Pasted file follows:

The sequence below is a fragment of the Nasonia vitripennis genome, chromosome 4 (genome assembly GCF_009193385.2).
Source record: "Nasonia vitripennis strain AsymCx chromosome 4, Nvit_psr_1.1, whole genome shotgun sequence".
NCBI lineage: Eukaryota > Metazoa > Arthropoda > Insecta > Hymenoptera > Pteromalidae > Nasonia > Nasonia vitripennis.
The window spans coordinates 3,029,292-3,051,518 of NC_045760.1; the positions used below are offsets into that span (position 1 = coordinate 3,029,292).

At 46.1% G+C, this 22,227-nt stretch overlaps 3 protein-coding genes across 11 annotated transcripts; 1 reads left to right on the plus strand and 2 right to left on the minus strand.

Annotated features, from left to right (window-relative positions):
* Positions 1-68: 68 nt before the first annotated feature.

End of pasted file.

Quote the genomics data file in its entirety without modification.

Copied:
The sequence below is a fragment of the Nasonia vitripennis genome, chromosome 4 (genome assembly GCF_009193385.2).
Source record: "Nasonia vitripennis strain AsymCx chromosome 4, Nvit_psr_1.1, whole genome shotgun sequence".
NCBI lineage: Eukaryota > Metazoa > Arthropoda > Insecta > Hymenoptera > Pteromalidae > Nasonia > Nasonia vitripennis.
The window spans coordinates 3,029,292-3,051,518 of NC_045760.1; the positions used below are offsets into that span (position 1 = coordinate 3,029,292).

At 46.1% G+C, this 22,227-nt stretch overlaps 3 protein-coding genes across 11 annotated transcripts; 1 reads left to right on the plus strand and 2 right to left on the minus strand.

Annotated features, from left to right (window-relative positions):
* Positions 1-68: 68 nt before the first annotated feature.